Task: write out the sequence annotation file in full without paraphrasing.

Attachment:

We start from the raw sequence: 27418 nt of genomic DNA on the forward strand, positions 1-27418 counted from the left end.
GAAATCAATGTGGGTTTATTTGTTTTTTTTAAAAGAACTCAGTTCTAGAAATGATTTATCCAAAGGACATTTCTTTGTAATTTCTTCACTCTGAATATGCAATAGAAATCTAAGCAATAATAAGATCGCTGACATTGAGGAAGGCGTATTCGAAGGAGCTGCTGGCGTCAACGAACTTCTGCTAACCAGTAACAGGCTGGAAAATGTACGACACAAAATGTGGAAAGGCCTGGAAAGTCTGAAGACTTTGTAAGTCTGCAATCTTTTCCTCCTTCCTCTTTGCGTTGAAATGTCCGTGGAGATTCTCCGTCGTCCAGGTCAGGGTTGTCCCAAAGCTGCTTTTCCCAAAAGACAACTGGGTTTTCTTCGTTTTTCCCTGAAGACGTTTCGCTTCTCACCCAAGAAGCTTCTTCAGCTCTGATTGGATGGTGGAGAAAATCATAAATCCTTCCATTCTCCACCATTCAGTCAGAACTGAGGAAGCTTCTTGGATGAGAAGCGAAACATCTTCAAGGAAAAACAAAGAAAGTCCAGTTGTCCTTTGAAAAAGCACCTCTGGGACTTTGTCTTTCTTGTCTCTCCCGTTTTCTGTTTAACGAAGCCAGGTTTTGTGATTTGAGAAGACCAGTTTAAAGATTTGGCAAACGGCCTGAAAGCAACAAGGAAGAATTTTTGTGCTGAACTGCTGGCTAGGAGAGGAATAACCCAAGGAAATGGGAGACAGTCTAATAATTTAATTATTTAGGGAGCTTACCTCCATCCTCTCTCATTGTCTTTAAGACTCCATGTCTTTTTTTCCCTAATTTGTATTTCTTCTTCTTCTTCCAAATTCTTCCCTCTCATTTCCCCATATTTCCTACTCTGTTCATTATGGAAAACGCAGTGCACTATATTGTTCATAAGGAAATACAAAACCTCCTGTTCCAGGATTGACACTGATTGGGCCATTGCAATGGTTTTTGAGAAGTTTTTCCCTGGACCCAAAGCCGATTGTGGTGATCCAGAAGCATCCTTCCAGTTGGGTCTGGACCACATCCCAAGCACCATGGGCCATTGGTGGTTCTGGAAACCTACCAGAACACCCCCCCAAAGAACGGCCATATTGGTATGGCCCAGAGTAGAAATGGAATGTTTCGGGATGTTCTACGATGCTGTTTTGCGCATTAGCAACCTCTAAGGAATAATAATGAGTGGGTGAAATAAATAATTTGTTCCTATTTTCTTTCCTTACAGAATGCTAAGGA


We start from the raw sequence: 27418 nt of genomic DNA on the forward strand, positions 1-27418 counted from the left end.
GAAATCAATGTGGGTTTATTTGTTTTTTTTAAAAGAACTCAGTTCTAGAAATGATTTATCCAAAGGACATTTCTTTGTAATTTCTTCACTCTGAATATGCAATAGAAATCTAAGCAATAATAAGATCGCTGACATTGAGGAAGGCGTATTCGAAGGAGCTGCTGGCGTCAACGAACTTCTGCTAACCAGTAACAGGCTGGAAAATGTACGACACAAAATGTGGAAAGGCCTGGAAAGTCTGAAGACTTTGTAAGTCTGCAATCTTTTCCTCCTTCCTCTTTGCGTTGAAATGTCCGTGGAGATTCTCCGTCGTCCAGGTCAGGGTTGTCCCAAAGCTGCTTTTCCCAAAAGACAACTGGGTTTTCTTCGTTTTTCCCTGAAGACGTTTCGCTTCTCACCCAAGAAGCTTCTTCAGCTCTGATTGGATGGTGGAGAAAATCATAAATCCTTCCATTCTCCACCATTCAGTCAGAACTGAGGAAGCTTCTTGGATGAGAAGCGAAACATCTTCAAGGAAAAACAAAGAAAGTCCAGTTGTCCTTTGAAAAAGCACCTCTGGGACTTTGTCTTTCTTGTCTCTCCCGTTTTCTGTTTAACGAAGCCAGGTTTTGTGATTTGAGAAGACCAGTTTAAAGATTTGGCAAACGGCCTGAAAGCAACAAGGAAGAATTTTTGTGCTGAACTGCTGGCTAGGAGAGGAATAACCCAAGGAAATGGGAGACAGTCTAATAATTTAATTATTTAGGGAGCTTACCTCCATCCTCTCTCATTGTCTTTAAGACTCCATGTCTTTTTTTCCCTAATTTGTATTTCTTCTTCTTCTTCCAAATTCTTCCCTCTCATTTCCCCATATTTCCTACTCTGTTCATTATGGAAAACGCAGTGCACTATATTGTTCATAAGGAAATACAAAACCTCCTGTTCCAGGATTGACACTGATTGGGCCATTGCAATGGTTTTTGAGAAGTTTTTCCCTGGACCCAAAGCCGATTGTGGTGATCCAGAAGCATCCTTCCAGTTGGGTCTGGACCACATCCCAAGCACCATGGGCCATTGGTGGTTCTGGAAACCTACCAGAACACCCCCCCAAAGAACGGCCATATTGGTATGGCCCAGAGTAGAAATGGAATGTTTCGGGATGTTCTACGATGCTGTTTTGCGCATTAGCAACCTCTAAGGAATAATAATGAGTGGGTGAAATAAATAATTTGTTCCTATTTTCTTTCCTTACAGAATGCTAAGGA